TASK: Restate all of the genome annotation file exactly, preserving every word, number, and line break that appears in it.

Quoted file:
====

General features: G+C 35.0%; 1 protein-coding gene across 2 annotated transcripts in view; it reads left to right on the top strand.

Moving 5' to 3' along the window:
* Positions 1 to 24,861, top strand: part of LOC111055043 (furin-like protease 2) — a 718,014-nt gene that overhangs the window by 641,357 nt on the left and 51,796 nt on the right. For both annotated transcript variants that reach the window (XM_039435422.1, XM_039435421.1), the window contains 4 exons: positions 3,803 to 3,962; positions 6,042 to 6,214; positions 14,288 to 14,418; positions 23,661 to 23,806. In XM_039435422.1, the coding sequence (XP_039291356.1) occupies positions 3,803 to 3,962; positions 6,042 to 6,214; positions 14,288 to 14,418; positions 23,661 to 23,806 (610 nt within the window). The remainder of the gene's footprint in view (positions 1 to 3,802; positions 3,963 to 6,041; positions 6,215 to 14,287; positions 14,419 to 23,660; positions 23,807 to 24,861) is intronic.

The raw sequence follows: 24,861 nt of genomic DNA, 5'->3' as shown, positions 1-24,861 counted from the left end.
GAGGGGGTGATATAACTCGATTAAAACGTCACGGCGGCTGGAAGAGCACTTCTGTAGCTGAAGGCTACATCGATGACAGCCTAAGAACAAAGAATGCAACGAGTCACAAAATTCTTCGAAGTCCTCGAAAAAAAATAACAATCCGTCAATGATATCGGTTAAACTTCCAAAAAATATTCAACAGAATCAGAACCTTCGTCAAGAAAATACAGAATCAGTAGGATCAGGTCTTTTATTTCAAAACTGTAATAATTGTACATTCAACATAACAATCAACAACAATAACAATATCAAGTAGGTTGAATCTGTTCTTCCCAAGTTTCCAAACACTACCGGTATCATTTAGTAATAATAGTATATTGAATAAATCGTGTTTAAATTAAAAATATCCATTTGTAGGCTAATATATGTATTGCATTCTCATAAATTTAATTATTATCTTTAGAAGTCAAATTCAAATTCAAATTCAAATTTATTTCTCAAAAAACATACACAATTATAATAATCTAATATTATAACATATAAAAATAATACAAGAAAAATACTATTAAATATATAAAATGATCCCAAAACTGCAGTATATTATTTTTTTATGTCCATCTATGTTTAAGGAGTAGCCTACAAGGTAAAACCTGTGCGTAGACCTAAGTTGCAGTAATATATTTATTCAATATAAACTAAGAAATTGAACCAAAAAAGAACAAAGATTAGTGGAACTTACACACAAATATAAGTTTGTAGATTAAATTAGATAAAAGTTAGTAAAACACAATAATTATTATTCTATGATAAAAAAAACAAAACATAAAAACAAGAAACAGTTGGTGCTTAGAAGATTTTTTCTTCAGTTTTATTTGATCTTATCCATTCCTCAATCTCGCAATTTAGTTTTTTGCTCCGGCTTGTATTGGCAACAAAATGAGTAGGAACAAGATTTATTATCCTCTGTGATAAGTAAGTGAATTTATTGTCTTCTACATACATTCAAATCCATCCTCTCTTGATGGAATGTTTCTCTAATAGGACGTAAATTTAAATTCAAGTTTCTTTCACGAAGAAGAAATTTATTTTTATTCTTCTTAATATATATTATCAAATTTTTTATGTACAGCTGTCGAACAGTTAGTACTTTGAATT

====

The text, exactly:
General features: G+C 35.0%; 1 protein-coding gene across 2 annotated transcripts in view; it reads left to right on the top strand.

Moving 5' to 3' along the window:
* Positions 1 to 24,861, top strand: part of LOC111055043 (furin-like protease 2) — a 718,014-nt gene that overhangs the window by 641,357 nt on the left and 51,796 nt on the right. For both annotated transcript variants that reach the window (XM_039435422.1, XM_039435421.1), the window contains 4 exons: positions 3,803 to 3,962; positions 6,042 to 6,214; positions 14,288 to 14,418; positions 23,661 to 23,806. In XM_039435422.1, the coding sequence (XP_039291356.1) occupies positions 3,803 to 3,962; positions 6,042 to 6,214; positions 14,288 to 14,418; positions 23,661 to 23,806 (610 nt within the window). The remainder of the gene's footprint in view (positions 1 to 3,802; positions 3,963 to 6,041; positions 6,215 to 14,287; positions 14,419 to 23,660; positions 23,807 to 24,861) is intronic.

The raw sequence follows: 24,861 nt of genomic DNA, 5'->3' as shown, positions 1-24,861 counted from the left end.
GAGGGGGTGATATAACTCGATTAAAACGTCACGGCGGCTGGAAGAGCACTTCTGTAGCTGAAGGCTACATCGATGACAGCCTAAGAACAAAGAATGCAACGAGTCACAAAATTCTTCGAAGTCCTCGAAAAAAAATAACAATCCGTCAATGATATCGGTTAAACTTCCAAAAAATATTCAACAGAATCAGAACCTTCGTCAAGAAAATACAGAATCAGTAGGATCAGGTCTTTTATTTCAAAACTGTAATAATTGTACATTCAACATAACAATCAACAACAATAACAATATCAAGTAGGTTGAATCTGTTCTTCCCAAGTTTCCAAACACTACCGGTATCATTTAGTAATAATAGTATATTGAATAAATCGTGTTTAAATTAAAAATATCCATTTGTAGGCTAATATATGTATTGCATTCTCATAAATTTAATTATTATCTTTAGAAGTCAAATTCAAATTCAAATTCAAATTTATTTCTCAAAAAACATACACAATTATAATAATCTAATATTATAACATATAAAAATAATACAAGAAAAATACTATTAAATATATAAAATGATCCCAAAACTGCAGTATATTATTTTTTTATGTCCATCTATGTTTAAGGAGTAGCCTACAAGGTAAAACCTGTGCGTAGACCTAAGTTGCAGTAATATATTTATTCAATATAAACTAAGAAATTGAACCAAAAAAGAACAAAGATTAGTGGAACTTACACACAAATATAAGTTTGTAGATTAAATTAGATAAAAGTTAGTAAAACACAATAATTATTATTCTATGATAAAAAAAACAAAACATAAAAACAAGAAACAGTTGGTGCTTAGAAGATTTTTTCTTCAGTTTTATTTGATCTTATCCATTCCTCAATCTCGCAATTTAGTTTTTTGCTCCGGCTTGTATTGGCAACAAAATGAGTAGGAACAAGATTTATTATCCTCTGTGATAAGTAAGTGAATTTATTGTCTTCTACATACATTCAAATCCATCCTCTCTTGATGGAATGTTTCTCTAATAGGACGTAAATTTAAATTCAAGTTTCTTTCACGAAGAAGAAATTTATTTTTATTCTTCTTAATATATATTATCAAATTTTTTATGTACAGCTGTCGAACAGTTAGTACTTTGAATT